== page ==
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2019 Month : December Volume : 8 Issue : 52 Page : 4020-4022

Angiolymphoid Hyperplasia with Eosinophilia Treated with Isotretinoin.

Sunil N. Petkar1, Venkatesh Giri2, Pranit Farande3, Jigar Patel4, Asha Kushwaha5

Corresponding Author:
Dr. Pranit Farande,
Shankarsheela Complex, Shop No. 1,
Sector-8, Airoli, Navi Mumbai-400708,
Maharashtra, India.


Angiolymphoid Hyperplasia with Eosinophilia (ALHE) is an uncommon benign clinical entity characterized by the presence of a variable number of papules, plaques or nodules of the dermis and subcutaneous tissues.[1] ALHE shows a predilection for the head and neck area.[2] ALHE is a benign neoplasm of the vascular endothelium. ALHE is also called as epithelioid hemangioma, a term that better describes the most distinguishing feature of this entity -the abnormal proliferation of endothelial cells.[3] The etiology of ALHE is obscure; however, it has been reported to occur in pregnancy and also following trauma in some cases.[2]

Angiolymphoid hyperplasia with eosinophilia (ALHE) is a rare and idiopathic vascular disorder. It is characterized by red to brown papules and nodules, typically localized on the head and neck, particularly around the ear as singular or multiple lesions. Although ALHE is a benign disease, lesions are often persistent and difficult to eradicate. Young to middle age women are more commonly affected. The histological examination corresponds to a florid vascular proliferation with atypical endothelial cells surrounded by a lymphocytic and eosinophilic infiltrate. We describe a young male with solitary nodular lesion over the left side of neck below left ear with scar mimicking scrofuloderma; the histological examination was consistent with ALHE.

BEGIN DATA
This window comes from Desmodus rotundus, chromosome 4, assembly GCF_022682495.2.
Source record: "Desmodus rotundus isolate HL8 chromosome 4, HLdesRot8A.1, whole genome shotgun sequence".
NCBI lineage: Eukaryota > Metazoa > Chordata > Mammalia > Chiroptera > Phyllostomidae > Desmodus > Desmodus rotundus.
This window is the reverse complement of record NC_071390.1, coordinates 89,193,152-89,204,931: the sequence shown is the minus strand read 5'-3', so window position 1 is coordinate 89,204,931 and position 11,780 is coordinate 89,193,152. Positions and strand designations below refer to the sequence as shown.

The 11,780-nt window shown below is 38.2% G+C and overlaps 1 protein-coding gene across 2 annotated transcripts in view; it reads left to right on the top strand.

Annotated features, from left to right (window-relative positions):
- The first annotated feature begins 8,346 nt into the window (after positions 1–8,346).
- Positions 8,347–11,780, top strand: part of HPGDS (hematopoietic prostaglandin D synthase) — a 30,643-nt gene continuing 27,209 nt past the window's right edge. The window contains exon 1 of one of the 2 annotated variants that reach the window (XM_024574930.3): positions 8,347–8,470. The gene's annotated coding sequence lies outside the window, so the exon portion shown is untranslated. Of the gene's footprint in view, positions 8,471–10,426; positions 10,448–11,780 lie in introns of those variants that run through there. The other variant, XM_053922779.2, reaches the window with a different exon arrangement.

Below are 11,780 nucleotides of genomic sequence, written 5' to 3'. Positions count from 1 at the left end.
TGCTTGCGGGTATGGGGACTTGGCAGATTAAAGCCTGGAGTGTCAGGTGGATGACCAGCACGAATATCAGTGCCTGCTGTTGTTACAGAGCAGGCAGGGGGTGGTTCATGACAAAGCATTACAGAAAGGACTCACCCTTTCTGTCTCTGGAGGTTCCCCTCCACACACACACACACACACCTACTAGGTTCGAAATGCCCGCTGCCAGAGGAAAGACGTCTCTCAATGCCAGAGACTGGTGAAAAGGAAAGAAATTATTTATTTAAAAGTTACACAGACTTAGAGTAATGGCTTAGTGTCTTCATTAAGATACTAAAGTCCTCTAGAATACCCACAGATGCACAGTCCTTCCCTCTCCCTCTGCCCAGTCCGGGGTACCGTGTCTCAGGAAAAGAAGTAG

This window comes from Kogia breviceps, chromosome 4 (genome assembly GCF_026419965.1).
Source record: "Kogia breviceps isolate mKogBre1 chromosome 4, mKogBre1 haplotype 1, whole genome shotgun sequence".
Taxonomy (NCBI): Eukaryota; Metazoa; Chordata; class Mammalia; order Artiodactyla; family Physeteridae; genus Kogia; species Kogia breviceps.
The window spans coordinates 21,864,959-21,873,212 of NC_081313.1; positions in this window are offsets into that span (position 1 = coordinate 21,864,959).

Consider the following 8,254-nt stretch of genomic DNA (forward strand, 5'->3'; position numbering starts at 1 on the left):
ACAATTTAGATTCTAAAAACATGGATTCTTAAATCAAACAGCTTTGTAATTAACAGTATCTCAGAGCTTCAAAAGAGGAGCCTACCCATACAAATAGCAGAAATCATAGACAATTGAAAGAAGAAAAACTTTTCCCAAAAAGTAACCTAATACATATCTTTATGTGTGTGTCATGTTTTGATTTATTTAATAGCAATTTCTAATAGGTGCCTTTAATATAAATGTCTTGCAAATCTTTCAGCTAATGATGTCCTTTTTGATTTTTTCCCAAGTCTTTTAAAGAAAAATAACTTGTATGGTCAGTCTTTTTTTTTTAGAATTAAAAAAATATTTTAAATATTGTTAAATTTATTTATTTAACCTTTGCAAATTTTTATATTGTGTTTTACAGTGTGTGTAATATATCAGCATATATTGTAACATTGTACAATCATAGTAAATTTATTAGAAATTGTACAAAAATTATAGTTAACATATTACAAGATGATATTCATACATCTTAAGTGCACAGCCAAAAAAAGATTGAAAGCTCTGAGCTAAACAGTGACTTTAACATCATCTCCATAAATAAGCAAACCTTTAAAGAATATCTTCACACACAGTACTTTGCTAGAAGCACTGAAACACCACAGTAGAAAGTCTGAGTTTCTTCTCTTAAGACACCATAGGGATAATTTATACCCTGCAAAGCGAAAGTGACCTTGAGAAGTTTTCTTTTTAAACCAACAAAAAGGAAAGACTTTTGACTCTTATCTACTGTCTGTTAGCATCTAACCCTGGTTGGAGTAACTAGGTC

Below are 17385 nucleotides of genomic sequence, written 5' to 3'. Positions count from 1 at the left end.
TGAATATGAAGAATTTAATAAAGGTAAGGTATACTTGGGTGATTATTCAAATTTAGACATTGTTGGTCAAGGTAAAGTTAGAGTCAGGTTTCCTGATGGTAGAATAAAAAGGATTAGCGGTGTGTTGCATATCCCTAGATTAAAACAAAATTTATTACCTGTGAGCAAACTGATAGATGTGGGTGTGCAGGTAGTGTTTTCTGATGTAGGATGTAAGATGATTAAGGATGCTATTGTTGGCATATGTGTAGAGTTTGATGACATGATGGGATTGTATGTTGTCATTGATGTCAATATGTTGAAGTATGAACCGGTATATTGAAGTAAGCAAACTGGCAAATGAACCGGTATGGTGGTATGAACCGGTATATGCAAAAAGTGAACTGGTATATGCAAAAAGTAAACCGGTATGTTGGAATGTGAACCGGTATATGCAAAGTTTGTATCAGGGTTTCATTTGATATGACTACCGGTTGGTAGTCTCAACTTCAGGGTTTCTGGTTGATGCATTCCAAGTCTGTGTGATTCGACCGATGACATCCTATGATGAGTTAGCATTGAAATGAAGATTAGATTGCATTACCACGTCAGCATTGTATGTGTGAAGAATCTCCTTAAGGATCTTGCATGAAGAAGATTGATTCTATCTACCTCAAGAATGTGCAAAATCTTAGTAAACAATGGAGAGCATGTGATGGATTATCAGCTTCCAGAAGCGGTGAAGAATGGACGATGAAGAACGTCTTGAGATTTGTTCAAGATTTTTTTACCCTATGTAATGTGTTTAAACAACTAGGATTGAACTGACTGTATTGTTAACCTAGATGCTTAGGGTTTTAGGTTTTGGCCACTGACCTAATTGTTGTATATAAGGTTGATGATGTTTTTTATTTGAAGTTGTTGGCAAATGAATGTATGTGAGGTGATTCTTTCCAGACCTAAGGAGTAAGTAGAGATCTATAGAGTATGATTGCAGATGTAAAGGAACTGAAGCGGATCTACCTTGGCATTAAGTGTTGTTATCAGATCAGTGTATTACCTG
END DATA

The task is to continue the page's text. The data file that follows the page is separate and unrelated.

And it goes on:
ALHE was first described by Wells and Whimster[4] who defined it as a late stage of Kimura disease. Since then there has been a lot of controversy about these two conditions. Nowadays it is widely accepted to be different entities. ALHE is a rare, benign, vasoproliferative disease of unknown origin. It is characterized by intradermal or subcutaneous single or multiple reddish-brown papules or nodules, mainly on the head and neck, especially around the ears.[5,6] Less often lesions of ALHE have been described in the mouth, on the trunk, extremities, vulva and penis.

Affects mostly young to middle-aged females of any race, may complain about itching, tenderness or pulsation of the lesions. They do not have lymphadenopathy or peripheral eosinophilia in comparison with Kimura disease.[5,6,7]

The pathogenetic mechanism of ALHE is unknown. In some cases, there is a preceding trauma, a recently published article described ALHE after an ear piercing.[8] Some reporters suggest it is related to infection and high estrogen status. Nevertheless, there seems to be consensus that ALHE is a reactive rather than a neoplastic process.[6,9,10]

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